Afghanistan v Pakistan, Asia Cup, Fatullah February 26, 2014

Afghanistan aim to further Pakistan problems

The Preview by Alagappan Muthu

Match facts

Thursday, February 27
Start time 1400 local (0800 GMT)

Big picture

Afghanistan could not have asked for better circumstances to make their Asia Cup debut: a benign pitch to stymie Pakistan's potent seam attack coupled with batsmen who fizzle out at all the wrong times. As much as Afghanistan hope to simply enjoy the occasion, the possibility of kicking off their campaign by downing a Test nation would be hard to ignore.

Profitable outings for six of the squad members in the Bangladesh domestic circuit will aid in assessing conditions. Mohammad Nabi, the captain, collected 223 runs in five Dhaka Premier Division matches. He knows he has the personnel to supply quick runs - Mohammad Shahzad is a firecracker in the top order - but it will be interesting to see if they can harness their natural instincts appropriately.

The only time these two teams had met, four Afghanistan batsmen managed good starts but could not capitalise. Building an innings and reading the game and responding to it are nuances the major teams do better to quell the promise of the Associates.

Another foreboding gleaning from that game was their struggle against spin. Saeed Ajmal proved his trickery does not require a friendly pitch in the Asia Cup opener and, though, he is yet to open his tally against Afghanistan, one feels from his performance, it is only a matter of time.

Pakistan's pressing concern would be in ridding the inadequacies of their batting order. Most of the top-order batsmen seem content with eye-catching cameos. Shahid Afridi continues to play with disastrous abandon. Umar Akmal justified his potential for 71 balls until he played a horror of a shot to allow Sri Lanka to sneak into the game. The best motivator against such mistakes, however, might be that they would draw a greater scrutiny against a lesser opposition.

Form guide

(last five matches, most recent first)
Pakistan LLWWL
Afghanistan WWWWL

In the spotlight

Afghanistan will look to Nawroz Mangal to deliver stability to their batting. He has been undefeated all four times he has crossed fifty and all of them have been match-winning efforts. He has scored one of the seven one-day hundreds made by Afghanistan batsmen.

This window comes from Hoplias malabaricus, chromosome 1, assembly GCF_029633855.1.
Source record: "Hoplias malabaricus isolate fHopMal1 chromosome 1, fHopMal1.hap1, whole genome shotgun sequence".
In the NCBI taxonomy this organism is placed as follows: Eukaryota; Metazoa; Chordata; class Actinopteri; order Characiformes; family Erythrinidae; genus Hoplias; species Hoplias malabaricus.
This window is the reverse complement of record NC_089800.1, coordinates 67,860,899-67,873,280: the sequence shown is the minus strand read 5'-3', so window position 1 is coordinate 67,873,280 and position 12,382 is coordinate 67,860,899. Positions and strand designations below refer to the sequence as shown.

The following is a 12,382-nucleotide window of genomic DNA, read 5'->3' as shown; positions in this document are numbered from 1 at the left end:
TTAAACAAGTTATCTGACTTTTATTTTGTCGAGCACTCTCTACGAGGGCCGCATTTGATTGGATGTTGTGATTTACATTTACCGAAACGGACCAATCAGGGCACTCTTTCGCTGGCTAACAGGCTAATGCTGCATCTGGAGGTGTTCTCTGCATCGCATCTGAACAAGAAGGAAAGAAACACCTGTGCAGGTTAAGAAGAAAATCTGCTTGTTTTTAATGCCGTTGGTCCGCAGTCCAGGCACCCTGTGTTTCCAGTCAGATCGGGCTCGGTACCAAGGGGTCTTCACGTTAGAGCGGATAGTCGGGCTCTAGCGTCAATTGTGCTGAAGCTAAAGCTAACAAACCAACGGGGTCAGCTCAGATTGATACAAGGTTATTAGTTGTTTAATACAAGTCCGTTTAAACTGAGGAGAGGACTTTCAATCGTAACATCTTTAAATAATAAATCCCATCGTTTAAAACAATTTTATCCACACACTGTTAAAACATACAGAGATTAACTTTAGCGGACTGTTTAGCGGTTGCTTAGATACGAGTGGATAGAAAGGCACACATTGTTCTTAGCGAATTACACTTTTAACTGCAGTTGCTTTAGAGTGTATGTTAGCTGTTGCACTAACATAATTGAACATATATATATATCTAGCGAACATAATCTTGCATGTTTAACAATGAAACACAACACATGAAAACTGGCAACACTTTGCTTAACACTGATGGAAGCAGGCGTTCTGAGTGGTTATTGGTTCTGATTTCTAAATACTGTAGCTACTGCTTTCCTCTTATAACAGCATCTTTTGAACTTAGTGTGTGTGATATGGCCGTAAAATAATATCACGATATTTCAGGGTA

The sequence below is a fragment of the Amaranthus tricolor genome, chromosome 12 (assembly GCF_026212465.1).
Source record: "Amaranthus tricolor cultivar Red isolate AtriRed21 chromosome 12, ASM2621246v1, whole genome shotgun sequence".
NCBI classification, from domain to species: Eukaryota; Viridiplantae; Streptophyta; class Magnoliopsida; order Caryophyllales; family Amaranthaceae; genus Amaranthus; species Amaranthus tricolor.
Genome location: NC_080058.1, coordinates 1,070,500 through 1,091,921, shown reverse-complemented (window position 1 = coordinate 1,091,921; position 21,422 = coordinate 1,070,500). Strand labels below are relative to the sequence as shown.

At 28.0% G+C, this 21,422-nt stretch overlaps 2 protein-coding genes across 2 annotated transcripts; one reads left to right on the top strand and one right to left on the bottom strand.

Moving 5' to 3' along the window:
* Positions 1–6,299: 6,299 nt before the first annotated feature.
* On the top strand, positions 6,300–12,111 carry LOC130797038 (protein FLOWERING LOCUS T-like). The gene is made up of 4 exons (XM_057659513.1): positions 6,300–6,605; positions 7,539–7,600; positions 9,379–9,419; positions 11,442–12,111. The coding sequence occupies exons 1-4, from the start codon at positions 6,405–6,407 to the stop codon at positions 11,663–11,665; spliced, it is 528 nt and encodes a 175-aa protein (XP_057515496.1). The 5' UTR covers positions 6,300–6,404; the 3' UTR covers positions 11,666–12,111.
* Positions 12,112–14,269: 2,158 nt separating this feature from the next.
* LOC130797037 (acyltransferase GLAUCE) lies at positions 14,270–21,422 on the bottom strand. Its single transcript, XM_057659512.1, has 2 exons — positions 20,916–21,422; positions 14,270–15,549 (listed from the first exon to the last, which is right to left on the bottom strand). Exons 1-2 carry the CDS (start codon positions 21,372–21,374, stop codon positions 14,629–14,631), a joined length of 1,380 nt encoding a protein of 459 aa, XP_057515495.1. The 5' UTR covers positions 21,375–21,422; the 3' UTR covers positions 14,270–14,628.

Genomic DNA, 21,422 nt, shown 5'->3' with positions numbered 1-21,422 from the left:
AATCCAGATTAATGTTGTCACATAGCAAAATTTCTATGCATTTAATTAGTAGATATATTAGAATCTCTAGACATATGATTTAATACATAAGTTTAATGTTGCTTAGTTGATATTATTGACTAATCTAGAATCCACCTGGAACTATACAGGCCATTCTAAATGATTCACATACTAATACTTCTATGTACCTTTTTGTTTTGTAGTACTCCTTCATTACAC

Ahmed Shehzad's tendency to begin slowly has attracted some criticism but he possesses such good timing that hiking the pace of his innings would not be too much bother. If he could tick the score along with a few more regular singles, Pakistan's top-order batting could well regain their menace.

Team news

Pakistan cannot afford to suffer a second defeat in a row and might enlist the services of Anwar Ali, an effective all-round talent who has already had experience reversing a batting collapse.

Pakistan (probable) 1 Sharjeel Khan, 2 Ahmed Shehzad, 3 Mohammad Hafeez, 4 Sohaib Maqsood, 5 Misbah-ul-Haq (capt.), 6 Umar Akmal (wk), 7 Shahid Afridi, 8 Bilawal Bhatti/Anwar Ali, 9 Umar Gul, 10 Saeed Ajmal, 11 Junaid Khan.

Afghanistan preferred to employ horses for courses and would pick their XI on the morning of the game.

Afghanistan (probable) 1 Mohammad Shahzad (wk), 2 Nawroz Mangal, 3 Asghat Stanikzai, 4 Mohammad Nabi, 5 Noor Ali Zadran, 6 Karim Sadiq, 7 Shapoor Zadran, 8 Hamid Hassan, 9 Samiullah Shenwari, 10 Rahmat Shah, 11 Hamza Hotak

Pitch and conditions

Fatullah has offered very little signs of encouragement to the bowlers so far in the tournament and that trend is likely to continue. Dew might make a difference in the second half of the day as some appeared on Wednesday night.

Stats and trivia

  • Mohammad Shahzad accounts for three of the seven ODI centuries by Afghanistan and holds the record with 118 against Canada.

  • Misbah-ul-Haq has struck four fifties in the last seven matches, all of which Pakistan ended up losing


"There is no target. We will play good cricket and when the time comes we will win."
Mohammad Nabi is not fussed about his team making its Asia Cup debut

Alagappan Muthu is a sub-editor at ESPNcricinfo